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What Are the Best Jobs for Singapore Undergraduates?

Should you give private tuition, be a private hire driver, work in the F&B industry or take on some freelance projects?


For many undergraduates, its now the summer break. Congratulations on surviving conquering yet another semester! For some, summer break is an excellent opportunity to earn some money to fund late-night espressos during crunch time.

This article looks at typical part-time jobs and compare what different pay structures mean to you.

Private Tutor or Music Teacher

With a relatively low-barrier to entry (you just need to find a parent willing to engage your services) and relatively high per hour pay, it is not hard to see why giving tuition is one of the classic jobs undergrads undertake. Like National Service or queuing, it’s like a Singaporean rite of passage.

Rates: Typically $20/hour (for primary school students) to $35/hour or more (for Junior College level)

While the hourly rate looks very lucrative, there are a few caveats.

Each tutoring session lasts about an hour or two at most. Unlike other jobs, like in retail, you can’t work more hours just because you want to.

Next, there’s the time you spend travelling to and from your (relatively short) tuition session to consider, and if the location is out of the way, the time you spend travelling (which you are not being paid for) might match or exceed your total travel time.

There are also some opportunity costs you will be incurring as a private tutor. For instance, if you fall sick, you won’t have sick leave benefits (and hence, no income). Also, tuition is pretty much the same experience whether you just started or have been doing it for decades. You sit with your student and support them in their learning. If you’re interested to develop different skills and gain experiences that would help you in your future career, this might not be the best way to do so.

Private Hire Driver

It seems that becoming a private hire driver is becoming more popular with tertiary students.

According to a website that supports such drivers, the average hourly rate for drivers is around $27. That sounds very good, and if you have the stamina, you can ramp up and drive for many hours a day.

There are intangible costs that you would incurr, and if you’re not careful, being as a private hire driver might actually COST you money! If you are renting a vehicle, there is a minimum number of hours you need to drive to at least recoup your rental fees. But if you stop there, you would have been working for free.

If you have your own vehicle, you need to register it with LTA as a commercial vehicle and purchase commercial vehicle insurance. Parking, fuel and maintenance costs associated with increased hours of vehicle usage also need to be factored into your budget.

Lastly, when you’re on the road for a long time, getting into an accident, even a minor one, is a real possibility. Dozing off at the wheel and having car damage is definitely not profitable, unless you are running a car workshop.

Food & Beverage/Banquet/Retail Staff

Working at an establishment for an hourly wage is a decent and predictable way to earn – you just need to put in the hours.

Rates typically range between $6 to $10 an hour, though if you work as wait-staff for banquets or take late-night shifts, you would earn more. At places where there is the possibility for overtime, you can earn 1.5 or 2 times the hourly rate.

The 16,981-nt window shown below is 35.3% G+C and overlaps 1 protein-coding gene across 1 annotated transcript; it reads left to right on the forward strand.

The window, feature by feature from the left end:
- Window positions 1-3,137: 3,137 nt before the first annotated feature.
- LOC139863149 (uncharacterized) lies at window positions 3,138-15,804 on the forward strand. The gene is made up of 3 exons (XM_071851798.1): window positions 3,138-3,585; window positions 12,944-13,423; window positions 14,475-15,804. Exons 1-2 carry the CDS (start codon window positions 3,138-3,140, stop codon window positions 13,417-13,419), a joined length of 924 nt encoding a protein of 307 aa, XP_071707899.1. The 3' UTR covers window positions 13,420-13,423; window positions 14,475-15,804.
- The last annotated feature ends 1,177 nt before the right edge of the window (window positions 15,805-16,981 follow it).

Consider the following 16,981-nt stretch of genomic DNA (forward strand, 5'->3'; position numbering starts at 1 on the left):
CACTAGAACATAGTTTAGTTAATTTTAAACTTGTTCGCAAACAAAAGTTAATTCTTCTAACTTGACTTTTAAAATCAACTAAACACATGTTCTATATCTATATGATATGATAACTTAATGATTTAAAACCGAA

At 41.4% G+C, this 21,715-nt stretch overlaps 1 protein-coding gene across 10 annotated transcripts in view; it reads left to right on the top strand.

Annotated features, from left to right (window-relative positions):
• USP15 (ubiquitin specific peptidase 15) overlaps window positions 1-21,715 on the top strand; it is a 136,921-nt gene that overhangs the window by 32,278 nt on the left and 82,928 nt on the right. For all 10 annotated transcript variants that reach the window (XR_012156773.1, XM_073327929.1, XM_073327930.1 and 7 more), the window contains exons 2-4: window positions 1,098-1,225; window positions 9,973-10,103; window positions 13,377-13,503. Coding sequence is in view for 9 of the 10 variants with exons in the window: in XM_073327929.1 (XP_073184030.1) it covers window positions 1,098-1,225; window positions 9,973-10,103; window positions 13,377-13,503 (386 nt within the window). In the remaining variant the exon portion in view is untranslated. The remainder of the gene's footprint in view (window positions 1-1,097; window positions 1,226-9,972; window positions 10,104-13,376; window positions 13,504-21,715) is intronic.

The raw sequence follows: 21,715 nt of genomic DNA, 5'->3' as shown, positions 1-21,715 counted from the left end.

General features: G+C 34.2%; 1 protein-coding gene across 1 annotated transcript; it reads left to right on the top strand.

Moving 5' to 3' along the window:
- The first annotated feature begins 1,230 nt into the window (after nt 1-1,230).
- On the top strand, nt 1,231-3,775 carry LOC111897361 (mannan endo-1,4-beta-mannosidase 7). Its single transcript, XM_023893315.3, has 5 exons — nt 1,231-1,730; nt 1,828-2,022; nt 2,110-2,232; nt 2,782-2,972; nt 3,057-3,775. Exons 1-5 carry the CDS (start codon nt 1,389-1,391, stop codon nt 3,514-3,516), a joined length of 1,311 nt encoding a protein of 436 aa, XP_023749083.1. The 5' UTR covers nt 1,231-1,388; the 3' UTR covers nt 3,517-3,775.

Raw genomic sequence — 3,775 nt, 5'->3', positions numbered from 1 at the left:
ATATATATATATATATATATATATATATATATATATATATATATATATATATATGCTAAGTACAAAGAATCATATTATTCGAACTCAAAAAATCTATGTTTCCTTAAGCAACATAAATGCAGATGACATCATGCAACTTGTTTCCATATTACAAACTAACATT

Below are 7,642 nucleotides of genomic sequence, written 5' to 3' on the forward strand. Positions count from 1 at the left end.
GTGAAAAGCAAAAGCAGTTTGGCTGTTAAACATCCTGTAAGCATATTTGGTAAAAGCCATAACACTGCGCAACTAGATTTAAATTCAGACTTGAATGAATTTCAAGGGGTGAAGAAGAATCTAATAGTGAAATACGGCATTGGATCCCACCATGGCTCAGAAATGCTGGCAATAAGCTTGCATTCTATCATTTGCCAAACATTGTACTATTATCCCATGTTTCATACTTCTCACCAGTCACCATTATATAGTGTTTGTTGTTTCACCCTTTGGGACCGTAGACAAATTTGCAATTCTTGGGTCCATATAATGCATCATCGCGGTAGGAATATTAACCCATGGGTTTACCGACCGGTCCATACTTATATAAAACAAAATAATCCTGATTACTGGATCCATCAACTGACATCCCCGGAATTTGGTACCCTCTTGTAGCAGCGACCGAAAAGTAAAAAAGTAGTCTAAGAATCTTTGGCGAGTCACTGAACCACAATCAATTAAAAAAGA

The lower per hour rate at these jobs are offset by the many hours you are able to work, if you want to. Each shift is usually at least 4 hours, and you can do even more if you want.

Other intangibles that different places may throw in include free meals at food and beverage establishments, transport reimbursement when working hours are irregular, and shared access to the tip bowl. Though don’t expect much for the latter, with Singapore not having a strong tipping culture, which is not necessarily a bad thing.

Taking on Freelance Projects

Lastly, there is a lot of chatter about the “gig economy”. Basically, that is undertaking freelance projects (or “gigs”). Common ones that are always in-demand include website design/development, photography/videography work, copywriting, beauty/makeup services and even home moving and painting.

Doing such assignments are a nice way to gain experience and hone one’s skills, and often work hours are flexible though you need to be independent enough to manage your time.

The challenges of doing such work is that in certain fields, the supply of willing freelancers exceed the demand, leading to fierce competition and the difficulty of marketing one’s services. Also, when the barrier to entry is low and there isn’t a certifiable or measurable indicator of quality, potential customers might just go for the cheapest service provider. While some people choose to undercut the market rate to get a job, it is equally possible that prospective clients pressure one into dropping your prices for the same reason.

Being efficient in delivering your work product as a freelancer is essential as well. Taking twice as long to do something means that you effectively halved your hourly rate. That adds up!

At the end of the day, there are job opportunities out there for the enterprising undergraduate. We hope that this article helps you weigh the pros and cons of each kind of pay structure, and choose one that fits your needs and personality best.

So get out there and hustle! Share with us your experiences below!

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